4    by the public, particular in the Environmental Impact

          5    Assessment Review.

          6              We utilized a facilitator to elicit public

          7    participation and we addressed public concerns in what we

          8    believe is a more timely manner.

          9              We reduced unnecessary regulatory burden by

         10    process improvements including working with the industry to

         11    establish a standard format for licensing renewal

         12    activities. As a result of lessons learned from the Oconee

         13    review we provided additional guidance on these for

         14    follow-on plants.

         15              The Staff has also begun using experience gained

         16    through Oconee to review and update the Standard Review Plan

         17    in the Generic Aging Lessons Learned Report, and that is

         18    referred to as the GALL report.

         19              In the efficiency and effectiveness area, again we

         20    focused on schedule and we met all of our milestones.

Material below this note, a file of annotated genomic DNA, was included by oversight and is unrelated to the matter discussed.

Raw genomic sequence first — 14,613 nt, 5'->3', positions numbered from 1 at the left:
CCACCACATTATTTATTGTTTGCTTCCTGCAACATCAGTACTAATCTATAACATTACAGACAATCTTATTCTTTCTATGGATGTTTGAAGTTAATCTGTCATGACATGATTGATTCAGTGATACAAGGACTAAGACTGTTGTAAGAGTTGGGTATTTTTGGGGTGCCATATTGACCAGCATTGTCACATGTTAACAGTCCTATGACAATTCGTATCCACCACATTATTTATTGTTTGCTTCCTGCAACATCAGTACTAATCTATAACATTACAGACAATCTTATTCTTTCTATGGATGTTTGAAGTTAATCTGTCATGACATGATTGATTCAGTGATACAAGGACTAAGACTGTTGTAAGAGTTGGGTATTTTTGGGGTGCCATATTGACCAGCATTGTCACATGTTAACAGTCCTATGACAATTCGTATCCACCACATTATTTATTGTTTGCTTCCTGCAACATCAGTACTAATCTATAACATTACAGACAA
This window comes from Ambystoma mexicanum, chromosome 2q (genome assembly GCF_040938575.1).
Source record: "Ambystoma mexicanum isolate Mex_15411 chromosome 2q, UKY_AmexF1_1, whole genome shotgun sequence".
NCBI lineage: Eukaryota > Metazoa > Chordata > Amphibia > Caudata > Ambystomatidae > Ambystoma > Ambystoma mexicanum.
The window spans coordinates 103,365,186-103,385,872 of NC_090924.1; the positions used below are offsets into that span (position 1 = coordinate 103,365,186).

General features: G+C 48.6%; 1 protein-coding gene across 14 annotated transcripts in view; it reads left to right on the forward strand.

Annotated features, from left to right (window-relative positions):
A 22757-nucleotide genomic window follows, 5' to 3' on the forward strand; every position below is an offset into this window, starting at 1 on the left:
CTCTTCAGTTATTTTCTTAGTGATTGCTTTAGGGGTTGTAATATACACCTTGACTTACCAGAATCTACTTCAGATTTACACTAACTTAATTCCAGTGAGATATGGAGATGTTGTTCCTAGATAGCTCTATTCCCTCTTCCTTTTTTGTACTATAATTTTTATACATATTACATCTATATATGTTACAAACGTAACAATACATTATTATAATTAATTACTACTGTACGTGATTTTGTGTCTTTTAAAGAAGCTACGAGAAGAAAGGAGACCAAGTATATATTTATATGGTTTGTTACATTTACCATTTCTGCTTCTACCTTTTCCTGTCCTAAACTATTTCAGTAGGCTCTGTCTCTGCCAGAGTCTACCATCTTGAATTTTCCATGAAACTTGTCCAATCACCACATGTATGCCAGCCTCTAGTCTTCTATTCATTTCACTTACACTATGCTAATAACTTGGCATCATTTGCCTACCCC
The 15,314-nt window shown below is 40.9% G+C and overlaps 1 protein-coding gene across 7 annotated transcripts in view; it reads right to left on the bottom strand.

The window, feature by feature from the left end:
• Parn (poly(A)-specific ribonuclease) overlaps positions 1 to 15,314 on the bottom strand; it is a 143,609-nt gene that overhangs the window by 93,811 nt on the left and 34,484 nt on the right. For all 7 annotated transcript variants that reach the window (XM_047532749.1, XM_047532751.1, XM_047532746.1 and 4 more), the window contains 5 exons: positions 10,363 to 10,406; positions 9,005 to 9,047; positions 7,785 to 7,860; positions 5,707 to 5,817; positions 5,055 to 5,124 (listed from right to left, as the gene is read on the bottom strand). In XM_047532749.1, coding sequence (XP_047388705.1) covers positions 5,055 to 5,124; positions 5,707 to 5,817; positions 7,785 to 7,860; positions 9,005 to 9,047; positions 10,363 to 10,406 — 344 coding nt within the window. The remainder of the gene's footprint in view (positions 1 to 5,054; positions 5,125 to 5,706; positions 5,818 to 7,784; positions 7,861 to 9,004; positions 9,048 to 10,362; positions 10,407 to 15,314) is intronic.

21              Slide 4 talks about program monitoring and

         22    oversight.  As you know, the first two plants themselves are

         23    receiving an enhanced level of oversight, not only by the

         24    Staff but by the Commission.  Participation includes the

         25    Executive Council oversight.  The EC contributed to the


          1    Oconee reviews by focusing the effort primarily in three

          2    areas -- first, periodically reviewing the progress, that's

          3    monitoring schedule and Staff activities; second,

          4    facilitating cross-office cooperation in those areas that

          5    require interdependency in the license renewal team; and